No, the people you need to apologize to are the folks who are at risk of losing their insurance coverage when the ACA is gutted. The people with pre-existing conditions who will lose the insurance the ACA finally won for them (and possibly their lives.) People at risk in sensitive environmental regions that will continue to deteriorate under a President who laughs at the consensus of qualified scientists. Disenfranchised communities whose access to the ballot will be further eroded under a right-ward leaning Supreme Court toying with the already weakened Voting Rights Act. LBGTQ folks whose rights will be eroded by an upswell of religious moralists who (laughably) think that this President is at all serious when he claims to be one of them, but who (rightly) know that he will support their attacks on any families who look different than their own. Women whose reproductive freedom is in jeopardy under one of the most anti-choice Vice Presidents in recent history. Minorities and immigrants who will be threatened not just with legislation designed to target them, but by the emboldening of hate groups who, up until now, mostly stayed in the shadows, but who have triumphantly been walking more openly ever since Trump began to encourage them.

That's my second point. You have basically said to every one of these people: "Fuck you; my hated of Hillary Clinton is more important than your lives."

I am speaking to both groups now, those who lived in swing states and those in the "locked-in" states. You all need to consider the reality you helped to shape: a Republican President working with a Republican Congress and a Republican Supreme Court over the next four (or perhaps eight) years. (And of course, this doesn't even get into the issue of a literally fascist malignant narcissist sitting in our White House. You were worried that Clinton might be too "hawkish?" You were worried about wars that Clinton might get us into? Enjoy the next four years of this guy as our "Diplomat in Chief" with his finger on the trigger.)

This is what you have wrought.

But, to quote R.E.M. (from, arguably, the best album of the '90s):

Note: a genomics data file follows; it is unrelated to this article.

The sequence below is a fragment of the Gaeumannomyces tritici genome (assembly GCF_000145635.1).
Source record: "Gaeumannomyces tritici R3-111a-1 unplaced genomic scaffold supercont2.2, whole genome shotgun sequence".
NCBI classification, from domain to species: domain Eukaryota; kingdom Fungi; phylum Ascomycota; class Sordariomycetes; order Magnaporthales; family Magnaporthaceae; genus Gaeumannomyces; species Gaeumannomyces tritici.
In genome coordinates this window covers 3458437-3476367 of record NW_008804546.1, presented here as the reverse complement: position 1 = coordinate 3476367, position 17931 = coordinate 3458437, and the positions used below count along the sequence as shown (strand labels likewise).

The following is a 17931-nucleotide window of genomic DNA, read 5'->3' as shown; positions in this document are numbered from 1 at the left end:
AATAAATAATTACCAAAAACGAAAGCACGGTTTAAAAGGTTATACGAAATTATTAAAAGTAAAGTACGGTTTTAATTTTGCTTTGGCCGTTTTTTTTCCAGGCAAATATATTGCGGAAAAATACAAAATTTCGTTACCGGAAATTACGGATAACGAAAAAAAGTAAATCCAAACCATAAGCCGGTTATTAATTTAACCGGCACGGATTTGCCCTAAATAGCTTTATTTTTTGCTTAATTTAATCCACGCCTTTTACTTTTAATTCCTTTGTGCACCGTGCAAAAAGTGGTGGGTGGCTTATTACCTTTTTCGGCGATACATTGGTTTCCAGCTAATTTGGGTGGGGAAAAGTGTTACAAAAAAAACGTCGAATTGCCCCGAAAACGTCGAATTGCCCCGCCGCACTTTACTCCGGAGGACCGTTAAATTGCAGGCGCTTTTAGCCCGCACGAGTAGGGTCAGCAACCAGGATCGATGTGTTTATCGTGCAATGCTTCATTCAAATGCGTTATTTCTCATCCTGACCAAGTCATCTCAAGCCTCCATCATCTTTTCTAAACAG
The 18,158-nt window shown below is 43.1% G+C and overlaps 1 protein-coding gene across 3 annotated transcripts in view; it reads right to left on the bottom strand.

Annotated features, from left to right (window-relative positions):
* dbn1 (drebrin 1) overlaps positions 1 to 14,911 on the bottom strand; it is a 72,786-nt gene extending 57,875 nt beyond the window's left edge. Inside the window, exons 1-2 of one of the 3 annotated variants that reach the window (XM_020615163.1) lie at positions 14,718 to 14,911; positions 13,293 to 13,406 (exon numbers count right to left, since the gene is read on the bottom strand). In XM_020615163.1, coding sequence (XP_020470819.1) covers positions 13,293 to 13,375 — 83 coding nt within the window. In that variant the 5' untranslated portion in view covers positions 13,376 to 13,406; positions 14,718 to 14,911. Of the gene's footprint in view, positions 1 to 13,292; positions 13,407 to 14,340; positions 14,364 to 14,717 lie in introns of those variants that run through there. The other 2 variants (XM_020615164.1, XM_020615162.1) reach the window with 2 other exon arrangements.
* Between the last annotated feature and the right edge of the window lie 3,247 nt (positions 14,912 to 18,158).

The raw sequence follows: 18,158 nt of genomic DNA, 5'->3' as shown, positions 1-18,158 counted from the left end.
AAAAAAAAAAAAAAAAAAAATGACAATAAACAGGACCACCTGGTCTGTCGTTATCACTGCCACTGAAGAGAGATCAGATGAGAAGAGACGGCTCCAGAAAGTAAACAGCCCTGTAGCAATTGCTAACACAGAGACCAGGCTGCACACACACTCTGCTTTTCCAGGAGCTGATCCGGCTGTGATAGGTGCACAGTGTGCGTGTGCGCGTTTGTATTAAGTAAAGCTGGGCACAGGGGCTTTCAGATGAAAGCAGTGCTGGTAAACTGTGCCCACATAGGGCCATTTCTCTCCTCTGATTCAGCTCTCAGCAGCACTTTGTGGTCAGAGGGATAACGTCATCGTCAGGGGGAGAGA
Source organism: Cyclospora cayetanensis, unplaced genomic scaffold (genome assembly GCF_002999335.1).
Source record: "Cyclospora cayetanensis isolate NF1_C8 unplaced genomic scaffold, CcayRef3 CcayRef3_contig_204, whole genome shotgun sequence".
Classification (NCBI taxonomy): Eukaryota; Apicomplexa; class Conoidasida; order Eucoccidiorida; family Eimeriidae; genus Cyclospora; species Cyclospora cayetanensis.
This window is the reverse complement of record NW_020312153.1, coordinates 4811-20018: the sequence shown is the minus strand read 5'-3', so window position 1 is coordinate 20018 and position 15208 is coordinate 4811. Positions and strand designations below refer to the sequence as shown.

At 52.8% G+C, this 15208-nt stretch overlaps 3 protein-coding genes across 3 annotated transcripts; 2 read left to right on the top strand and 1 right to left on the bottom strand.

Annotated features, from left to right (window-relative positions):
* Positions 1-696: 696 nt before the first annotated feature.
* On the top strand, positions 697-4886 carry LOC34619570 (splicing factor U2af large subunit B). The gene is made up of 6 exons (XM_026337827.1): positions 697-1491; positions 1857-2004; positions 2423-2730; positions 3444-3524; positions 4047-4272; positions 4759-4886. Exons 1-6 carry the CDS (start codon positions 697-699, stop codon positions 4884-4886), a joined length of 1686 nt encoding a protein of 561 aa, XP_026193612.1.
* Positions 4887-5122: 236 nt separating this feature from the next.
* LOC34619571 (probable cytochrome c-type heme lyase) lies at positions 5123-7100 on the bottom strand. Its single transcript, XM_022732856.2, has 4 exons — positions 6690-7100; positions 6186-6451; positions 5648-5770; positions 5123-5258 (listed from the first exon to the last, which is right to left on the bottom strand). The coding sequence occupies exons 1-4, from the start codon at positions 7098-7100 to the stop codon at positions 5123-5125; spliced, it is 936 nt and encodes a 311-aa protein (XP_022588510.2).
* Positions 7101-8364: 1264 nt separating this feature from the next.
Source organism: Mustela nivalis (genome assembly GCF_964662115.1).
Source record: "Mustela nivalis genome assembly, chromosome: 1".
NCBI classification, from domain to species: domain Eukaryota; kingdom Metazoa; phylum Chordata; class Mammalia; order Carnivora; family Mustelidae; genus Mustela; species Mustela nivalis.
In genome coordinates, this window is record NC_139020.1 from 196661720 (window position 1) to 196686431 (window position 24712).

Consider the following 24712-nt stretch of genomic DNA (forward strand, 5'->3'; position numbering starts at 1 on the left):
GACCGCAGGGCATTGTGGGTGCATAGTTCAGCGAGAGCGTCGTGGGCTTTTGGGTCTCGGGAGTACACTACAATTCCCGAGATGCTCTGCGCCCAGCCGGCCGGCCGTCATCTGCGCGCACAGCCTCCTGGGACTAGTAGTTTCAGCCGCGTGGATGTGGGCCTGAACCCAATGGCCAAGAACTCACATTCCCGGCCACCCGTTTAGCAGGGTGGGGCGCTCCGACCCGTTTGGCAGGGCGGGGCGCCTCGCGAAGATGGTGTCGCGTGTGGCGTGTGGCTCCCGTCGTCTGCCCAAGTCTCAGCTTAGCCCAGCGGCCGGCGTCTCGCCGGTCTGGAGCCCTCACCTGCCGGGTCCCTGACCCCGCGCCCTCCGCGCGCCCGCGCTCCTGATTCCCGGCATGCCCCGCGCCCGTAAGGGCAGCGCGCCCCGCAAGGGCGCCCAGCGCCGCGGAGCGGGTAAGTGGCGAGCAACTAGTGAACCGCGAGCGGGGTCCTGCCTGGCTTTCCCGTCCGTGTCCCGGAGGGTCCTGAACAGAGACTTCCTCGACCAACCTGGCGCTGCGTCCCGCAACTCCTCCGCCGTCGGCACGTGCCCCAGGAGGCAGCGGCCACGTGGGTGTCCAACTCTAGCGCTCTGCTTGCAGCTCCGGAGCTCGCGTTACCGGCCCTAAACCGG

I know that this is vitriol. No solution, spleen-venting,
But I feel better having screamed. Don't you?

So maybe I should leave you with a call to action, instead of just finger pointing.

The war for America's soul, the war to ensure freedom for everyone (not just the traditionally powerful,) the war to ensure the rights of minorities even as we enact the will of the majority, the war to ensure the blessings of liberty to everyone: that's not something we fight just once every four years in a ballot booth. That fight goes on every day, not just in legislatures and in courts, but on the streets every time someone speak up in the face of injustice (or fails to do so.) The fight goes on. The real fight always starts the day after election day. To every one of you who failed to do everything in your power to fight this fascist, you now have a job to do.

You have a duty now, for the next four years. You need to stand up, every time you see injustice, every time you see minorities victimized, every time you see the religious using their privileges to persecute (all while screaming about their own "persecution,") every time you see unjust laws being proposed, every time you see people filled with hate attacking others, every time you see fascism rearing its head. You need to stand up and be heard.

I don't mean you need to make Livejournal or Facebook posts. I mean you, all of you who failed to stand up when it counted to stop a fascist from entering the White House, need to stand up, today, now, and start getting involved. You no longer have any excuse. This is how you atone: you stand up and join the rest of the people who are out there (and have been out there,) every day, fighting for equality and justice. You get off of your couch where you've been playing armchair pundit for the last several months carrying water for the GOP, the Russians, and Julian Assange, and you actually start to do the actual work of fighting injustice. Maybe that means joining your local branch of the Democratic Party. Maybe that means joining some other local group. Maybe it means marching, or writing letters to legislators, or just talking with friends and family about what you believe. It's not hard to find ways to get involved. But this is your job now.

You see, for many of us (and that includes most folks who voted third party or stayed home) things will be fine under a Trump Presidency. It's a minor blip on the radar, an itch, an inconvenience.

For too many others, it's life or death, and so it is our job to make sure that those folks are protected over the next four (or eight) years, that someone is willing to stand up in the face of injustice and say "no."

That is where our fight begins: not on election day, but on the day after, and every day after that.

That is what your duty is, now that you have voted your conscience. You must now stand up and fight for justice in the world you chose to create.

This is your invitation to join in the real fight.

Think about what you have done.

Then go.



dexeron: (Default)
Daniel Lustig

April 2017